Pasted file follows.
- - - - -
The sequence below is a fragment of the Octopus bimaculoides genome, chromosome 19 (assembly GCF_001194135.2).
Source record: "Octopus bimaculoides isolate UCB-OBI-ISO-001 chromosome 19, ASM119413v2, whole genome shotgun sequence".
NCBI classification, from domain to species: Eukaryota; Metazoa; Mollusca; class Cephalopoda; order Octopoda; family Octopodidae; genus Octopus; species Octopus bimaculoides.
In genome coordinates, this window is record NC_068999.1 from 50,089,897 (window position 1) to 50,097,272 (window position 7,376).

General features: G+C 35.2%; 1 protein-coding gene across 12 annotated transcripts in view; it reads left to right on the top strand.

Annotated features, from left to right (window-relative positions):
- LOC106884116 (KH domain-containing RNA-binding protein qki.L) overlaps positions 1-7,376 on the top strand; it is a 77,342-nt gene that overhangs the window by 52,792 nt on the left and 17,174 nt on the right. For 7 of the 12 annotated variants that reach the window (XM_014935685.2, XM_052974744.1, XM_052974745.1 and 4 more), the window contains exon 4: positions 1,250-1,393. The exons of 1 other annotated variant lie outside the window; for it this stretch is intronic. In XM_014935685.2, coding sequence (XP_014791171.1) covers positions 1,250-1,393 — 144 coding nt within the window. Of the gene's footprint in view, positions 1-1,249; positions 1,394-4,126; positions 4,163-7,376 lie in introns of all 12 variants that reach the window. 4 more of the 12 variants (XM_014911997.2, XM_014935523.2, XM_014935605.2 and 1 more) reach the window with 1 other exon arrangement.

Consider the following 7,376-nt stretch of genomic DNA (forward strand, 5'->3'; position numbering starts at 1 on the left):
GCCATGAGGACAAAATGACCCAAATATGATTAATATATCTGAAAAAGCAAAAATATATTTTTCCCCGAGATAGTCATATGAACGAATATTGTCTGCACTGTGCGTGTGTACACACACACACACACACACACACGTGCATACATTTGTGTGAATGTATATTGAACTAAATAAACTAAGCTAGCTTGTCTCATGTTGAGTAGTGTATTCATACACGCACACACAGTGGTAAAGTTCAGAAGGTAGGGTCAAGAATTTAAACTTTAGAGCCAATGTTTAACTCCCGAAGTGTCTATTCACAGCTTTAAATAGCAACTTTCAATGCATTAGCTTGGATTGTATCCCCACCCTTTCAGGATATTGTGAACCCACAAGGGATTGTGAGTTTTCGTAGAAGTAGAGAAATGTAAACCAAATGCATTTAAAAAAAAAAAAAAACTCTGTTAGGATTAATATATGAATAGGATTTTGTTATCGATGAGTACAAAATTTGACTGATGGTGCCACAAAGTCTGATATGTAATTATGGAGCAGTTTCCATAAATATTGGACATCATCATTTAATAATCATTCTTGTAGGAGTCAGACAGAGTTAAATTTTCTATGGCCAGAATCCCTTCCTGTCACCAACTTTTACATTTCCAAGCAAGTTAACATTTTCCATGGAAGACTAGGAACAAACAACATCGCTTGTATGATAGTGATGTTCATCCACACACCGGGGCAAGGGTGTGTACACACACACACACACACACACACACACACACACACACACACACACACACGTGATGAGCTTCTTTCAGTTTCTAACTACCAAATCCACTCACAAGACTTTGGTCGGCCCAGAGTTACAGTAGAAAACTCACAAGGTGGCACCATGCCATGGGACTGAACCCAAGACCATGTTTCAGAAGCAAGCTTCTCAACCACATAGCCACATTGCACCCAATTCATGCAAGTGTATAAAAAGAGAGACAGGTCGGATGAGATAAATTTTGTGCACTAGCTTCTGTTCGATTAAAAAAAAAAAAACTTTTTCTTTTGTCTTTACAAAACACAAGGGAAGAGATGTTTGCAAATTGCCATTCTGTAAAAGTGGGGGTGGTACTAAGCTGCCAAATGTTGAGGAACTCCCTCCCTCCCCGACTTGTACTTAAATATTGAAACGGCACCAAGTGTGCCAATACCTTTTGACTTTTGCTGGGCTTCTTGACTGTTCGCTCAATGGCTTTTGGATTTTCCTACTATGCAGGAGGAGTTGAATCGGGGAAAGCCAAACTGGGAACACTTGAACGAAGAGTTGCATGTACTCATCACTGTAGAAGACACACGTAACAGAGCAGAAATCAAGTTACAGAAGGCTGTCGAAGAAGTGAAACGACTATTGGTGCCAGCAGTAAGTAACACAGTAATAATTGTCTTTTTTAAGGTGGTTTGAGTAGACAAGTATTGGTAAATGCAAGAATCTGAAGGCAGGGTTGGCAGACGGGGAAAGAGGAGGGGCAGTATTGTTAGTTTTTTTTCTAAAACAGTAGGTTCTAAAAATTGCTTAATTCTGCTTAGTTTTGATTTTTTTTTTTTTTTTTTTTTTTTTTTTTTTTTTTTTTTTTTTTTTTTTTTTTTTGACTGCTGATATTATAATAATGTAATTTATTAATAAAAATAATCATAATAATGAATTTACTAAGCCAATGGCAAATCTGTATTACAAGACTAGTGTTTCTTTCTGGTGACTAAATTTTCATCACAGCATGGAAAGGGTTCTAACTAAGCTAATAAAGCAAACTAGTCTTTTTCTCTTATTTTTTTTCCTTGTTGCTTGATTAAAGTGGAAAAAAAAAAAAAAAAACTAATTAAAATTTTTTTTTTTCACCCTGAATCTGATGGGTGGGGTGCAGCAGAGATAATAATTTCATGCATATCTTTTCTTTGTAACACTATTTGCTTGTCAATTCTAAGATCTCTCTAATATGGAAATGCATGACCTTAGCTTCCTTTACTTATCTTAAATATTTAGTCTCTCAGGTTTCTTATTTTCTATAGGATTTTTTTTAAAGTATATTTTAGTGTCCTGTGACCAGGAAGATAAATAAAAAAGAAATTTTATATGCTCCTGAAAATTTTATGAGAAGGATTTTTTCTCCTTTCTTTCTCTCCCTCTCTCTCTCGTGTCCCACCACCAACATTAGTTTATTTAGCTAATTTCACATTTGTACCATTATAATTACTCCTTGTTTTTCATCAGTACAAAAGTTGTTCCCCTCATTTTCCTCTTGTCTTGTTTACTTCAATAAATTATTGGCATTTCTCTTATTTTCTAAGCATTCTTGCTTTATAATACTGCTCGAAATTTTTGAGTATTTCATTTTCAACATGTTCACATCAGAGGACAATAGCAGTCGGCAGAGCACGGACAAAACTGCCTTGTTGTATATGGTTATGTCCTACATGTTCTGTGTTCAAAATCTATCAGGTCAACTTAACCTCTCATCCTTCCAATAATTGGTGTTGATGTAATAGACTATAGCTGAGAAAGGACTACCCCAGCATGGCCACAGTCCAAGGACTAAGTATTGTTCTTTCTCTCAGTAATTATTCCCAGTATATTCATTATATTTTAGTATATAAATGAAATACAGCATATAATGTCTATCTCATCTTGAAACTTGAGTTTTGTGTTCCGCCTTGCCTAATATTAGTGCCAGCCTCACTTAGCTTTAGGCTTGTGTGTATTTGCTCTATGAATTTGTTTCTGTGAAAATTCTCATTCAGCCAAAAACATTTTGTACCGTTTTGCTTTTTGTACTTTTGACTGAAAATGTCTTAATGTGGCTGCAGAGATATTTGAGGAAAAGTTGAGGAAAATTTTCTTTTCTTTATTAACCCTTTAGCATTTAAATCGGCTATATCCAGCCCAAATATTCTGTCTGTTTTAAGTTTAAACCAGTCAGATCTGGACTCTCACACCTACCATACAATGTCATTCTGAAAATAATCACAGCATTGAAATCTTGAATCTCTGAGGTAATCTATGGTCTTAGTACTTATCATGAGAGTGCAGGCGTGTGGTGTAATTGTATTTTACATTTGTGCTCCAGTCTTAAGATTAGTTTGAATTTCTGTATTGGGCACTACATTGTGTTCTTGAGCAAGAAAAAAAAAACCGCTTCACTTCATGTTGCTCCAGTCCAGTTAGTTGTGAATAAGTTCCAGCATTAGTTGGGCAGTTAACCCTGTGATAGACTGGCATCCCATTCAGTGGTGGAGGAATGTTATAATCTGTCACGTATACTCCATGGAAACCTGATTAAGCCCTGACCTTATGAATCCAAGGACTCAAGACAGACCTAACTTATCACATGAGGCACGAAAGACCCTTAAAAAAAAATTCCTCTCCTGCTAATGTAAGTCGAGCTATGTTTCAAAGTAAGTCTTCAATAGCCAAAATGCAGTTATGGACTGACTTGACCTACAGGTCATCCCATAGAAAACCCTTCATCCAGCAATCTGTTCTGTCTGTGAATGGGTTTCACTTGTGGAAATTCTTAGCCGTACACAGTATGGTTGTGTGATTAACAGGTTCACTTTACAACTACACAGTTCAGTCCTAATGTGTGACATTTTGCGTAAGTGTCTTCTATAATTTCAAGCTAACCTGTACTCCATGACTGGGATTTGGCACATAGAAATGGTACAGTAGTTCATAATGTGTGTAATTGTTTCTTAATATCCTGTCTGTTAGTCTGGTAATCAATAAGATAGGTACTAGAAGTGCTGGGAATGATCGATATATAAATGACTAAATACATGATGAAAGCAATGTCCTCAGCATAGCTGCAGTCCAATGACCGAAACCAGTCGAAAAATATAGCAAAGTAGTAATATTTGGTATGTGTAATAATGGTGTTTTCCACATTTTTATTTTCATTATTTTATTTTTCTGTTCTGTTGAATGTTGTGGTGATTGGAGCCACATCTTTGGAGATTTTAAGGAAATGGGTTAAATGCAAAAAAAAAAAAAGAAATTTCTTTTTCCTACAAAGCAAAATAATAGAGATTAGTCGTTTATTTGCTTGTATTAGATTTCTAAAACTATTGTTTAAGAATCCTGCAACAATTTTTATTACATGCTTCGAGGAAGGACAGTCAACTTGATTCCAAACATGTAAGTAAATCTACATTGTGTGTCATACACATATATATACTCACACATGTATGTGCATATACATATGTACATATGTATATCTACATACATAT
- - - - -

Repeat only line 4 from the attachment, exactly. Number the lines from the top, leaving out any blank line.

In genome coordinates, this window is record NC_068999.1 from 50,089,897 (window position 1) to 50,097,272 (window position 7,376).